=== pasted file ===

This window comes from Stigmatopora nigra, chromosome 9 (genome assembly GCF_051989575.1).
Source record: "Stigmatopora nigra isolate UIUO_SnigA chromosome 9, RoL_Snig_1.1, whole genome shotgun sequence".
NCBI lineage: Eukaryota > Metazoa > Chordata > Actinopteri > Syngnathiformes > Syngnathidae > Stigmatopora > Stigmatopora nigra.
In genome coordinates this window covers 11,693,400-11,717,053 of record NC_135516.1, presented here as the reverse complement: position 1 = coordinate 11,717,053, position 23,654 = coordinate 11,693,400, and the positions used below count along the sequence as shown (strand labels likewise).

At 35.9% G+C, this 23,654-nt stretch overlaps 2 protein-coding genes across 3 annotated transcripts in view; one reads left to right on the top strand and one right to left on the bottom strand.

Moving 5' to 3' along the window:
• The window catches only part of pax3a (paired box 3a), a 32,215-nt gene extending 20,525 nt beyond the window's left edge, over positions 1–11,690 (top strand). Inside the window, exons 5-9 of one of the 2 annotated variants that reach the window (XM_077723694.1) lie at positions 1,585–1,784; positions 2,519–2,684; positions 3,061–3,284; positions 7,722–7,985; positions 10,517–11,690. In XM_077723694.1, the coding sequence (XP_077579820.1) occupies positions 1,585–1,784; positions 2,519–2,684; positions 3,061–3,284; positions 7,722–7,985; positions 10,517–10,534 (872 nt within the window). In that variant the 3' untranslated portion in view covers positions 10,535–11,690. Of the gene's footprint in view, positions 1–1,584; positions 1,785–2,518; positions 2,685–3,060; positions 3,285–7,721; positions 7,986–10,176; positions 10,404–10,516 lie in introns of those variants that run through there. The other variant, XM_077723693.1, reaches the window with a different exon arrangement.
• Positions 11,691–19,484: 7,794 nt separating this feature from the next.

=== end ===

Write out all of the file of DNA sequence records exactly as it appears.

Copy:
This window comes from Stigmatopora nigra, chromosome 9 (genome assembly GCF_051989575.1).
Source record: "Stigmatopora nigra isolate UIUO_SnigA chromosome 9, RoL_Snig_1.1, whole genome shotgun sequence".
NCBI lineage: Eukaryota > Metazoa > Chordata > Actinopteri > Syngnathiformes > Syngnathidae > Stigmatopora > Stigmatopora nigra.
In genome coordinates this window covers 11,693,400-11,717,053 of record NC_135516.1, presented here as the reverse complement: position 1 = coordinate 11,717,053, position 23,654 = coordinate 11,693,400, and the positions used below count along the sequence as shown (strand labels likewise).

At 35.9% G+C, this 23,654-nt stretch overlaps 2 protein-coding genes across 3 annotated transcripts in view; one reads left to right on the top strand and one right to left on the bottom strand.

Moving 5' to 3' along the window:
• The window catches only part of pax3a (paired box 3a), a 32,215-nt gene extending 20,525 nt beyond the window's left edge, over positions 1–11,690 (top strand). Inside the window, exons 5-9 of one of the 2 annotated variants that reach the window (XM_077723694.1) lie at positions 1,585–1,784; positions 2,519–2,684; positions 3,061–3,284; positions 7,722–7,985; positions 10,517–11,690. In XM_077723694.1, the coding sequence (XP_077579820.1) occupies positions 1,585–1,784; positions 2,519–2,684; positions 3,061–3,284; positions 7,722–7,985; positions 10,517–10,534 (872 nt within the window). In that variant the 3' untranslated portion in view covers positions 10,535–11,690. Of the gene's footprint in view, positions 1–1,584; positions 1,785–2,518; positions 2,685–3,060; positions 3,285–7,721; positions 7,986–10,176; positions 10,404–10,516 lie in introns of those variants that run through there. The other variant, XM_077723693.1, reaches the window with a different exon arrangement.
• Positions 11,691–19,484: 7,794 nt separating this feature from the next.